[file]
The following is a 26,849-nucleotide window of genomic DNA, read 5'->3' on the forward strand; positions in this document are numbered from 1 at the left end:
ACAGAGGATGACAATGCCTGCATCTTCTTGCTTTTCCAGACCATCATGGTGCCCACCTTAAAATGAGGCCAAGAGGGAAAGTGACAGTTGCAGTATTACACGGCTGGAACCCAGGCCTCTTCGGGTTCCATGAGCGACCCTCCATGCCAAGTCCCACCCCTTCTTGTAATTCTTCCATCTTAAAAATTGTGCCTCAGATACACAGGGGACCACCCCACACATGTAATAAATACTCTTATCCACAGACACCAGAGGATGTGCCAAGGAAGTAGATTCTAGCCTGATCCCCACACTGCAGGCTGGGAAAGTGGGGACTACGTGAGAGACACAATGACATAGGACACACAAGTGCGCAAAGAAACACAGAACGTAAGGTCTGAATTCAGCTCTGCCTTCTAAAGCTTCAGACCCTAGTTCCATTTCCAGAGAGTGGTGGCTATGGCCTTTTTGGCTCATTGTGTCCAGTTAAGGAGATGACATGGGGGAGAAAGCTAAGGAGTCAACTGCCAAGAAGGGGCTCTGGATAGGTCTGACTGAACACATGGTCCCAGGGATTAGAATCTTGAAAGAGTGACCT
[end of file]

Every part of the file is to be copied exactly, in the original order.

The following is a 26,849-nucleotide window of genomic DNA, read 5'->3' on the forward strand; positions in this document are numbered from 1 at the left end:
ACAGAGGATGACAATGCCTGCATCTTCTTGCTTTTCCAGACCATCATGGTGCCCACCTTAAAATGAGGCCAAGAGGGAAAGTGACAGTTGCAGTATTACACGGCTGGAACCCAGGCCTCTTCGGGTTCCATGAGCGACCCTCCATGCCAAGTCCCACCCCTTCTTGTAATTCTTCCATCTTAAAAATTGTGCCTCAGATACACAGGGGACCACCCCACACATGTAATAAATACTCTTATCCACAGACACCAGAGGATGTGCCAAGGAAGTAGATTCTAGCCTGATCCCCACACTGCAGGCTGGGAAAGTGGGGACTACGTGAGAGACACAATGACATAGGACACACAAGTGCGCAAAGAAACACAGAACGTAAGGTCTGAATTCAGCTCTGCCTTCTAAAGCTTCAGACCCTAGTTCCATTTCCAGAGAGTGGTGGCTATGGCCTTTTTGGCTCATTGTGTCCAGTTAAGGAGATGACATGGGGGAGAAAGCTAAGGAGTCAACTGCCAAGAAGGGGCTCTGGATAGGTCTGACTGAACACATGGTCCCAGGGATTAGAATCTTGAAAGAGTGACCT